Library of My Hands by Joseph Heithaus begins like a medieval book of hours, with a richly illuminated capital letter. The introductory poem “Ode to the Letter A” addresses “Aleph’s child”—Aleph being the first letter of the Hebrew alphabet, a letter signifying the oneness of God—and then draws forth a profusion of visual metaphors: “point, cone, / gable, peak, arrowhead / spinning toward prey.”Upright, the letter is “Little Window,” the frame through which the speaker strives to see “stars / and the streets below.” Turned on its side, “A” becomes the “open mouth” of the mythic poet and musician Orpheus whose torn body the speaker with the aid of language must piece back.
This piecing back, this search for wholeness and healing, occurs as Heithaus melds images of grief and joy, often in the context of family and nature. In the poem “Queen Anne’s Lace” we see the “thin brown arms” of the wildflower in winter “lifted like a ballerina’s arms or your own arms when you / offer up your grief / or catch a toddler out of the air, chest open, head tilted / up, fingers spread.” In “Raspberries” the speaker acknowledges that “Each berry’s a mingle / of what’s stood, swum, / fallen,” yet he places another berry on his love’s tongue to “savor / the sweet circle around / each seed.”
Further on, in the section “Dictionary of Loss,” Heithaus meditates on individual words of grief until they signify both pain and healing and are wedded to their interior music. For instance, the poem “Forlorn” recognizes the sorrow embedded in the sound of that word, “the way it droops and rhymes / saying or, or,” yet this or with its implication of choice takes the reader to the possibility of looking up from the printed word to “the streets / below, how they / cross and lead to other places / you haven’t seen / or heard of.” The section concludes with “Toll,” a rumination that yields solace through the word’s double meaning. Though in life “there will be tolls / to pay” and “no end to the tolls that hammer / out each hour,” there is, likewise, no end to “grace / the bells between the evening’s silences, / this moment here when I whisper back / to the woman I love.”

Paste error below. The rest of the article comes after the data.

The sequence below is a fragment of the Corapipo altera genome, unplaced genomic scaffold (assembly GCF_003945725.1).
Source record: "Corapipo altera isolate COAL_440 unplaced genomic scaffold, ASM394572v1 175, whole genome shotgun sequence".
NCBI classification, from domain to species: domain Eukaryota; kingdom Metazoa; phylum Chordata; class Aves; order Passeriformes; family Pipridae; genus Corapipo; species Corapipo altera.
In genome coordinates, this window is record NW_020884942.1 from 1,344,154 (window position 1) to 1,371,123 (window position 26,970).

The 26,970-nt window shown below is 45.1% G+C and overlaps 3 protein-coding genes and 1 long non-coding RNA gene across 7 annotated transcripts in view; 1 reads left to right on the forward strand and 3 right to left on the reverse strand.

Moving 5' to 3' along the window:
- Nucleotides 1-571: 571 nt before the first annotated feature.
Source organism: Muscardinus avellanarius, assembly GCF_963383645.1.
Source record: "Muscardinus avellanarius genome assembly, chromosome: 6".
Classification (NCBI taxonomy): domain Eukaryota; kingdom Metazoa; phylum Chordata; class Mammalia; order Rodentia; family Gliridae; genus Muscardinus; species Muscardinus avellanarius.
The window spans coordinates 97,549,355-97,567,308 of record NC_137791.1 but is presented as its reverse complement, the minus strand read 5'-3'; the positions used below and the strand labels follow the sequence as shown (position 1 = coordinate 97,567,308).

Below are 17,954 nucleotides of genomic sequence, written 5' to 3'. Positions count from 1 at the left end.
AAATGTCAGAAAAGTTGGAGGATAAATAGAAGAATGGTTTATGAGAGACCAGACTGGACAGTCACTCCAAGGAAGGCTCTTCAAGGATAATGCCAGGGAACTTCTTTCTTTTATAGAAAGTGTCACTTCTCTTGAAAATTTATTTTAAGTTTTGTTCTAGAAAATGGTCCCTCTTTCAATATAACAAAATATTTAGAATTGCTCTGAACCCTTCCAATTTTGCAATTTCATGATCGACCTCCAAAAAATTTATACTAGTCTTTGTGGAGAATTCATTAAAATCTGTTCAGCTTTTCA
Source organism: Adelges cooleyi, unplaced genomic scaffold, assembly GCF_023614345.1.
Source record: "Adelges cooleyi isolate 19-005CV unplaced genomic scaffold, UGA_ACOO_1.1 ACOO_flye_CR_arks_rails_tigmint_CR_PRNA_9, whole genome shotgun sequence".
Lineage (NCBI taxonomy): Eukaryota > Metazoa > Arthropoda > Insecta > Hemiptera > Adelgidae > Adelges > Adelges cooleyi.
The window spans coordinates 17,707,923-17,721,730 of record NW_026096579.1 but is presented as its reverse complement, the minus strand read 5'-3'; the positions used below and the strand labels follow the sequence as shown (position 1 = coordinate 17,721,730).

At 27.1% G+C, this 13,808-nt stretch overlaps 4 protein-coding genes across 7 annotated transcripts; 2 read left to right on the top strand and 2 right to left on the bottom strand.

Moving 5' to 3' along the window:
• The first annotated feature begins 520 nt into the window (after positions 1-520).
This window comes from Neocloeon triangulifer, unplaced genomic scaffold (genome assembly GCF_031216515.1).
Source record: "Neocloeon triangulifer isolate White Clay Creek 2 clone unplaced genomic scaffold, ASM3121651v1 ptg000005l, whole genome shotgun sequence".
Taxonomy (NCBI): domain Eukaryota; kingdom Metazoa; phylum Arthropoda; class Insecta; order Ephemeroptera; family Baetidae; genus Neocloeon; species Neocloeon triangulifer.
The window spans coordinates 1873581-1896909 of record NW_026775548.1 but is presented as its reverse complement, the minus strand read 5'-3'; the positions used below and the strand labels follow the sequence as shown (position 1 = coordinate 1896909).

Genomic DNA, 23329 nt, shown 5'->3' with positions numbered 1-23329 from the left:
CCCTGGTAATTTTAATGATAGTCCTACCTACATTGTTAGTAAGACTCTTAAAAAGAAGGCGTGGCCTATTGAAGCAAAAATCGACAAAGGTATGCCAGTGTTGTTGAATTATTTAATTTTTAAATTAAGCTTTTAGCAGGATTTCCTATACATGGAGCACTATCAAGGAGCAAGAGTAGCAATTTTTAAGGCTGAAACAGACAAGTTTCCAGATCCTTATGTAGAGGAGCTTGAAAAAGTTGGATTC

In the poet’s quest to bring what’s broken together, light serves as a steadfast companion. One section of the book is titled “Light Studies,” and light appears in almost every poem in the book, in a myriad of forms: sunlight, starlight, lamplight, “stiff vermillion light” in “deep arroyos,” creek light, “bee-light, tulip-light / coochee-coo-light,” proton light, and “that light / inside you / shimmering,” to name a few. Light guides and consoles, even as the speaker feels the deep loss of both parents and a brother. In the book’s ars poetica [a meditation on poetry], titled “Poetry,” light, as illumination, is part and parcel of the writing process: “Poetry is how I open / the box with the earth inside / fill it with light.”
The concluding poem, “Beginning and Ending,” is circular, with a broken last line that leads back to the first. The poem itself brings the reader full circle to the book’s introductory poem and the stated quest: to piece back Orpheus. By now that figure has expanded to include the speaker in the poems and perhaps the reader as well: “You wanted / to rebone your bones, invent / invention.” In Library of My Hands, it is language, carefully chosen, beautifully crafted, that becomes the implement for bringing what’s broken and disparate together.
Shari Wagner is a former Indiana Poet Laureate (2016-2017) and the author of three books of poems: The Farm Wife’s Almanac (shortlisted for the 2020 Indiana Authors Awards), The Harmonist at Nightfall, and Evening Chore. Her poetry has appeared in North American Review, Indiana Review, Shenandoah, The Writer’s Almanac, and American Life in Poetry. Wagner’s writing awards include grants from the Indiana Arts Commission, two Creative Renewal Fellowships from the Arts Council of Indianapolis, and Shenandoah’s The Carter Prize for the Essay. She teaches with the Indiana Writers Center, the Arts in the Parks and Historic Sites program, IUPUI’s Religion, Spirituality & the Arts Initiative, and Bethany Theological Seminary’s graduate program in theopoetics and writing. Visit her online at www.shariwagnerpoet.com and www.throughthesycamores.com.
Monthly reviews of books written by Indiana authors are made possible by the Eugene and Marilyn Glick Indiana Authors Awards and Indiana Humanities. Opinions expressed in this review are solely those of the reviewer, not any affiliated entity.